Chateau Clos Haut Peyraguey 2005
Other Dessert from Sauternes, Bordeaux, France
Mid-gold color. Possessing a developed, cheesy, nose. Very, very sweet, amazingly so. Some miracle has been performed here. Very round and charming but with a very long finish too. This wine was difficult to spit out! Punchy and certainly concentrated.
Wine Spectator - "Subtle yet complex aromas of lemon, spice, honey and dried apricot. Full-bodied and very, very intense, with loads of dried fruit and a long, spicy finish. Best after 2014. 2,080 cases made."
Chateau Clos Haut Peyraguey Winery
Château Lafaurie-Peyraguey is a vineyard estate located in the heart of the Sauternes region on high ground near the village of Bommes.
The merits of its white dessert wines have been well known since the 1855 classification in which it ranked among the Sauternes Premier Crus. But the origins of Château Lafaurie-Peyraguey are really much older than that. Château Lafaurie-Peyraguey’s oldest stones, cut from quarries in neighbouring Ciron, date from the 13th century.
The first known owner was Sieur Raymond Peyraguey, who settled in Bommes in 1618. He was referred to as a "rural bourgeois" by the historian Coudroy de Lille who considered him to be among those who tried their luck in the 17th century in "the great adventure" with wines that, even if they weren’t dessert wines, had at least to taste sweet, all around the property was land belonging to other "wine adventurers" like Peyraguey but also to noble families, financiers, magistrates, lawyers and rich bourgeois, all of whom contributed to the creation and then the boom in the wines of Sauternes.
From 1998 to 2004, an ambitious renovation program led to the restoration of the entire installation, cellars and château. The technical buildings were entirely updated to conform to new regulatory and environmental requirements. Now that the wine storage facilities are entirely climate and humidity controlled, the maturing of this Grand Vin takes place under optimal conditions.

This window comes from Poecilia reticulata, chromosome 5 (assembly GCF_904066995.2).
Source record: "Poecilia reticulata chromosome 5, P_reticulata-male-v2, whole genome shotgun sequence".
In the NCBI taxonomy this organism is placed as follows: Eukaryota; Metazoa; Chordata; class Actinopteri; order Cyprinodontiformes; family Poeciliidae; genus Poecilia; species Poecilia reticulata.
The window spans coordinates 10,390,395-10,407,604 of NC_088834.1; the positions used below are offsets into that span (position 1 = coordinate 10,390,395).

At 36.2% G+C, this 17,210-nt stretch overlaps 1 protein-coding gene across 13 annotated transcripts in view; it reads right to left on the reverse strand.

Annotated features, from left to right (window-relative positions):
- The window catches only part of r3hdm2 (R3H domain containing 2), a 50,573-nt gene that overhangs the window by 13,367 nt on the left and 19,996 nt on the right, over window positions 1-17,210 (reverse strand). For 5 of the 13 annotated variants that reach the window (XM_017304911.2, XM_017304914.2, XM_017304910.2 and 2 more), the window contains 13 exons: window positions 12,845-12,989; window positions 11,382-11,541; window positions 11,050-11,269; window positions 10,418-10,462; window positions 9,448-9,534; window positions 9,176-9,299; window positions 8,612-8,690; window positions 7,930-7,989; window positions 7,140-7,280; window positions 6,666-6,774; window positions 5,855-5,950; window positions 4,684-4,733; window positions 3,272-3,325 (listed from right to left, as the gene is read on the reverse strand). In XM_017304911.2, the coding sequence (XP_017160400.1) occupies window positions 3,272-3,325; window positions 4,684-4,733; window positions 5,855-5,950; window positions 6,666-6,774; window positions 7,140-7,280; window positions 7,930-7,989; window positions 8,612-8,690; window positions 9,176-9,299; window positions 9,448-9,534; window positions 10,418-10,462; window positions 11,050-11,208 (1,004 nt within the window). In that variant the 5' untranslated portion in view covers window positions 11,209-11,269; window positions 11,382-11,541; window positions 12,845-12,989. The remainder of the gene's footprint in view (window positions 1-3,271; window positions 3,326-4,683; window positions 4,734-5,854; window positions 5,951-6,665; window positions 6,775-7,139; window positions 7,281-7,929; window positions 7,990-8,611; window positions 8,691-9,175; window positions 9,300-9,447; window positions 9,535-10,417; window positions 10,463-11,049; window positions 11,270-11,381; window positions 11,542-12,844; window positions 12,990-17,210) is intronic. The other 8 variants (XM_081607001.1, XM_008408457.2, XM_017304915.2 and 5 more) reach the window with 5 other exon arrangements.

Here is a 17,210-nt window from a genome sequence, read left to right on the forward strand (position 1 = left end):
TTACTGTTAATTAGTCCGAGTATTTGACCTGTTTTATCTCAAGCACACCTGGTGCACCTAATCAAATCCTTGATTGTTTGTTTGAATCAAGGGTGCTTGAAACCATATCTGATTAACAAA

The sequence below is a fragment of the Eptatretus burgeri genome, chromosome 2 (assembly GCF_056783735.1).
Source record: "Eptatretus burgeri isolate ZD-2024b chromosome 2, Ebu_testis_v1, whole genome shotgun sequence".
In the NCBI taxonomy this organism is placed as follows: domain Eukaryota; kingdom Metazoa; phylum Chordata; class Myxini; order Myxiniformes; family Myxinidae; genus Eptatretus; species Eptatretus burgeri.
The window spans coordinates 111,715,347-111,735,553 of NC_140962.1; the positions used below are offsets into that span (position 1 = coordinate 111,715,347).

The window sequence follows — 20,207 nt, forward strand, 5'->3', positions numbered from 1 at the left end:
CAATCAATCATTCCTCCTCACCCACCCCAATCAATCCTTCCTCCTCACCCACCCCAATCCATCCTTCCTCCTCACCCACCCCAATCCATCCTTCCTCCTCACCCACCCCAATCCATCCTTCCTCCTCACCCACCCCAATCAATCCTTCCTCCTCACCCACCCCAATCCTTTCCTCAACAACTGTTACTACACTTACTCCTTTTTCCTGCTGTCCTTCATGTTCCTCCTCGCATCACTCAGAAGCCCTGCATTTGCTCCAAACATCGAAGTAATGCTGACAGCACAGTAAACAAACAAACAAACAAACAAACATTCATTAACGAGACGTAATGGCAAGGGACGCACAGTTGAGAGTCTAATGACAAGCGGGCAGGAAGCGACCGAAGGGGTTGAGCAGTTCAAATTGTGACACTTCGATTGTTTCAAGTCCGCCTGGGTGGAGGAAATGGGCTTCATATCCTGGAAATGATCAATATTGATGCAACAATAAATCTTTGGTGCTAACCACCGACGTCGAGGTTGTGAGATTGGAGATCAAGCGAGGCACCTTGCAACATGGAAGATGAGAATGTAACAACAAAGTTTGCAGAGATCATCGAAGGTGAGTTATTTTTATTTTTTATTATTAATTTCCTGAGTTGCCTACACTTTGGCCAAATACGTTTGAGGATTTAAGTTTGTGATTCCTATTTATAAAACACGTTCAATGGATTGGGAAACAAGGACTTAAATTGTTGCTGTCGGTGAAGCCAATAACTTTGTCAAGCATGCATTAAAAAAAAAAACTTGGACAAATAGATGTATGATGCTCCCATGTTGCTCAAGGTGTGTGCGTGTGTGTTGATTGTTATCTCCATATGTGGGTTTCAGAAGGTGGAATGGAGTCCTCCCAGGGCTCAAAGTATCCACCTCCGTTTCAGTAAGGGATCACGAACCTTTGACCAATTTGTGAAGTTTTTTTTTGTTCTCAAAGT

The château has been restored to its former glory and is now in the finest condition for receiving wine lovers in the greatest comfort View all Chateau Clos Haut Peyraguey Wines
About Sauternes and BarsacView a map of Sauternes and Barsac wineries (saw-TURN & BAR-sak)
The regions of Sauternes & Barsac are both located southeast of Graves, almost directly south of St-Émilion, and hug the Garonne River as it curves. Both areas are dedicated to producing sweet, white wines. The rains, the mists, the humidity and the climate, all help foster the necessary mold that leads to the unfortified, but lusciously sweet wines produced there.
Semillon is the primary grape here as it takes well to bortrytis, also known as "noble rot." Sauvignon Blanc is used in the blend to add acidity to the richer, thicker Semillon. The process for making the sweet wines of Sauternes and Barsac is long, labored and costly. Adter it has reached maximum ripeness, the Semillon grapes are left on the vine until they are infected with botrytis. This helpful mold then shrivels the grapes, concentrating the sugars but maintaining the acids. Weather is not always agreeable and berries must be picked at just the right moment, all by hand. The grapes yeild less juice than dry wines, due to their shriveled and concentrated state. Some houses, like the famed Chateau Yquem, will not make a wine in a less-than-perfect year. All these factors lead to highly prized, and often expensive, wine. However, the taste is well worth it. In the palate the wines of Sauternes & Barsac are luscious and sweet, yet with the balanced acidity to keep them from being too cloying or candied.Wines with the Sauternes AC must be sweet - dry wines are labeled under the Graves or Bordeaux AC. Barsac wines may be labeled either Barsac AC or Sauternes AC. Typically, Barsac wines are a little lighter in body and less intense than Sauternes.
About France - Other regionsWhen it comes to wine, France is a classic. Classic blends, grapes and styles began in the country and they still remain. Think about it - people ask for a Burgundian style Pinot Noir, they refer to wines as Bordeaux or Rhone blends - Champagne even had to pass a law to stop international wineries from putting their region on the label of all sparkling wine.
The top regions of France are: Bordeaux, Burgundy, Champagne, Languedoc-Roussillon, Loire, Rhone. And these regions are so diverse! It makes sense that wine regions throughout the world try to emulate their style. Pinot Noir, Chardonnay, Cabernet Sauvignon and Syrah are no longer French varieties, but international varieties. They may not be the leader of cutting edge technology or value-priced wines, but there is no doubt that they are still producing wines of great quality and diversity.
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